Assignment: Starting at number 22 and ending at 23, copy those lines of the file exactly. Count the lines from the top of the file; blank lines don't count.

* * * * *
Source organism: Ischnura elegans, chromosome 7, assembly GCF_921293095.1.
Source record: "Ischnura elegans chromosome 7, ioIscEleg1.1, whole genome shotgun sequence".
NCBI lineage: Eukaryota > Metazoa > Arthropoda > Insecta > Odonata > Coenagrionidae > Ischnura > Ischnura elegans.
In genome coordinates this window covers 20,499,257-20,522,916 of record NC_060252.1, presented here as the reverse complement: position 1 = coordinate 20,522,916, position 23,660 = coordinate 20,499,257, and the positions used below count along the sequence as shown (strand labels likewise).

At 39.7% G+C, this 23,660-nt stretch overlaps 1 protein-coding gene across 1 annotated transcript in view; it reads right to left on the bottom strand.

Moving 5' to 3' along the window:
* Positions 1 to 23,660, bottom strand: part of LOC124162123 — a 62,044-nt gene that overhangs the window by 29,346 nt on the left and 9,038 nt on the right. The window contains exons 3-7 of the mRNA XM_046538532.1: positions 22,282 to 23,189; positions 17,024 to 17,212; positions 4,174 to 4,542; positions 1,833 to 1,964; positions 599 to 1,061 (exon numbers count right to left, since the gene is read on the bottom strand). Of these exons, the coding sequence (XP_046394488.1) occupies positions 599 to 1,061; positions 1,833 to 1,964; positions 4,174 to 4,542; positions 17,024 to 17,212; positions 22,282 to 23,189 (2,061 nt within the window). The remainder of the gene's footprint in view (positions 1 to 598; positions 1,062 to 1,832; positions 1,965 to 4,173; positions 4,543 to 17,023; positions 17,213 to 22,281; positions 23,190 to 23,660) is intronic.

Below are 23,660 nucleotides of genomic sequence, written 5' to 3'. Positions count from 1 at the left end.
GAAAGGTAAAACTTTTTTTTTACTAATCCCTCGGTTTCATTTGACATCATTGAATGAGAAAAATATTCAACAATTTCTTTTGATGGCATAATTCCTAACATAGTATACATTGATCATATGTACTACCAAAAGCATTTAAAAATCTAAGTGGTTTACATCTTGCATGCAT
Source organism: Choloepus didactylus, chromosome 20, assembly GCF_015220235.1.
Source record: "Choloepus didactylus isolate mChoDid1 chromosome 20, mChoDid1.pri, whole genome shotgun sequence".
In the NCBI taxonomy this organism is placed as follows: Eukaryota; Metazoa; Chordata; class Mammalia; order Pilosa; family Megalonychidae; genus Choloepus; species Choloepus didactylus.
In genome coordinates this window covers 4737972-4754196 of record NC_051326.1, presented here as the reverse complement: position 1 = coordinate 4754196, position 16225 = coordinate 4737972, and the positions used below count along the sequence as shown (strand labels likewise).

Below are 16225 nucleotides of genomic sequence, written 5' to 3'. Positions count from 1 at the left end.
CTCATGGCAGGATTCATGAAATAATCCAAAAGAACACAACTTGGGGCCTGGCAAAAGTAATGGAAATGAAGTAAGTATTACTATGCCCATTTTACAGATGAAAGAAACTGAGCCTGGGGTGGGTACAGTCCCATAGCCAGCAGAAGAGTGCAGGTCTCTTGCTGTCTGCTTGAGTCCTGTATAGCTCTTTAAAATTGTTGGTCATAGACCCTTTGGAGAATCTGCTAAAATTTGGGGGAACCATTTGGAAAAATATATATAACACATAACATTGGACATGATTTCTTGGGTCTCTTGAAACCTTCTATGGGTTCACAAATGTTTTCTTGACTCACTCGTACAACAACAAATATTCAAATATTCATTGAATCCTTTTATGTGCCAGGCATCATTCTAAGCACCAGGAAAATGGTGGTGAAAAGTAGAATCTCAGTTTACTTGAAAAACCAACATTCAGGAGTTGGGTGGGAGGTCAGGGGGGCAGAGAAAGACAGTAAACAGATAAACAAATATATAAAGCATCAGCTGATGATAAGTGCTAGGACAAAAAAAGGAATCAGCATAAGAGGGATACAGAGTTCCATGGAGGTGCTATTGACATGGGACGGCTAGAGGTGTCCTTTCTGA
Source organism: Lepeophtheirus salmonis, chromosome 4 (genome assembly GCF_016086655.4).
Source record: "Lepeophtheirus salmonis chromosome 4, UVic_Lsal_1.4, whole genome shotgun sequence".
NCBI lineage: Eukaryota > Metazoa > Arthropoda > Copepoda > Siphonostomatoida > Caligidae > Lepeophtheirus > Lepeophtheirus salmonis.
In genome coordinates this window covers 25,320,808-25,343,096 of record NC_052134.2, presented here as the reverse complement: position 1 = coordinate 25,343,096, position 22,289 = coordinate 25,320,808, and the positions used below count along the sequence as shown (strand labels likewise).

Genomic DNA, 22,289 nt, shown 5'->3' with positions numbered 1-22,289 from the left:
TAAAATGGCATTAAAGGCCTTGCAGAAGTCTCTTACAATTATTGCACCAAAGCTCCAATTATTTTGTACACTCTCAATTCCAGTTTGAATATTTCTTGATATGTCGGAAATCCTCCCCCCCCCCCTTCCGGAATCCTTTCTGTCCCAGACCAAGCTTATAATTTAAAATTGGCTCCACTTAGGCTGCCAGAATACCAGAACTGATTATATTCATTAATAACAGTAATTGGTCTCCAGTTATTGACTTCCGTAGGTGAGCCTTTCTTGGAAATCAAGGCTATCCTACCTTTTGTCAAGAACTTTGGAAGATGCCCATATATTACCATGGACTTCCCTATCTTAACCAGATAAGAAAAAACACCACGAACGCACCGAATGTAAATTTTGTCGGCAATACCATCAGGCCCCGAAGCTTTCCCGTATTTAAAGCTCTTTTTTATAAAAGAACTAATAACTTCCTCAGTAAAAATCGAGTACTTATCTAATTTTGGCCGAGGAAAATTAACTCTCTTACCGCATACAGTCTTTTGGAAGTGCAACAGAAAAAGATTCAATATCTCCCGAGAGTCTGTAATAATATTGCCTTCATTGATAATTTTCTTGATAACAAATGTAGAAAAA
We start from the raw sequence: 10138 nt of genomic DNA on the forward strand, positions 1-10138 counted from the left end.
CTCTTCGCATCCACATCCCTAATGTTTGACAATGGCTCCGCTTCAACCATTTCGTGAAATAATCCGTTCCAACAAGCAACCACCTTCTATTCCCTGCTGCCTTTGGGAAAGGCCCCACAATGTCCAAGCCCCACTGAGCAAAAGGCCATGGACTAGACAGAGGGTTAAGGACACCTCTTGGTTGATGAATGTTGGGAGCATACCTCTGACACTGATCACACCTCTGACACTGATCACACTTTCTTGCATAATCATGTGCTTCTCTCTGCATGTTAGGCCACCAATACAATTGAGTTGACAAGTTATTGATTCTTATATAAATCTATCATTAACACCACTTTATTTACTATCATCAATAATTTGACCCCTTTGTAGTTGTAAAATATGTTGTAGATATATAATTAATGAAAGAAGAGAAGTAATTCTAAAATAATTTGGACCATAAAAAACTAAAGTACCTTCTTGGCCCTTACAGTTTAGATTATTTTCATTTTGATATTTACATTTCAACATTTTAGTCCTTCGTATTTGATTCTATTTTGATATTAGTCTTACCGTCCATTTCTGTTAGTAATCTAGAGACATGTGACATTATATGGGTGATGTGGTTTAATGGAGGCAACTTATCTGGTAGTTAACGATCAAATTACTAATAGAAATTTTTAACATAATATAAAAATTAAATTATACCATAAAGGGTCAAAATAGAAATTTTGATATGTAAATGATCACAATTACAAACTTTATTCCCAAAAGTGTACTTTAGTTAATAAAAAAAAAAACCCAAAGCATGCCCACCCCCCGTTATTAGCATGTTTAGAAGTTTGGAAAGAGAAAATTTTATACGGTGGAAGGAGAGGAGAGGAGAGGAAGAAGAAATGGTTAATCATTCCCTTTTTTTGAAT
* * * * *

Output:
We start from the raw sequence: 10138 nt of genomic DNA on the forward strand, positions 1-10138 counted from the left end.
CTCTTCGCATCCACATCCCTAATGTTTGACAATGGCTCCGCTTCAACCATTTCGTGAAATAATCCGTTCCAACAAGCAACCACCTTCTATTCCCTGCTGCCTTTGGGAAAGGCCCCACAATGTCCAAGCCCCACTGAGCAAAAGGCCATGGACTAGACAGAGGGTTAAGGACACCTCTTGGTTGATGAATGTTGGGAGCATACCTCTGACACTGATCACACCTCTGACACTGATCACACTTTCTTGCATAATCATGTGCTTCTCTCTGCATGTTAGGCCACCAATACAATTGAGTTGACAAGTTATTGATTCTTATATAAATCTATCATTAACACCACTTTATTTACTATCATCAATAATTTGACCCCTTTGTAGTTGTAAAATATGTTGTAGATATATAATTAATGAAAGAAGAGAAGTAATTCTAAAATAATTTGGACCATAAAAAACTAAAGTACCTTCTTGGCCCTTACAGTTTAGATTATTTTCATTTTGATATTTACATTTCAACATTTTAGTCCTTCGTATTTGATTCTATTTTGATATTAGTCTTACCGTCCATTTCTGTTAGTAATCTAGAGACATGTGACATTATATGGGTGATGTGGTTTAATGGAGGCAACTTATCTGGTAGTTAACGATCAAATTACTAATAGAAATTTTTAACATAATATAAAAATTAAATTATACCATAAAGGGTCAAAATAGAAATTTTGATATGTAAATGATCACAATTACAAACTTTATTCCCAAAAGTGTACTTTAGTTAATAAAAAAAAAAACCCAAAGCATGCCCACCCCCCGTTATTAGCATGTTTAGAAGTTTGGAAAGAGAAAATTTTATACGGTGGAAGGAGAGGAGAGGAGAGGAAGAAGAAATGGTTAATCATTCCCTTTTTTTGAAT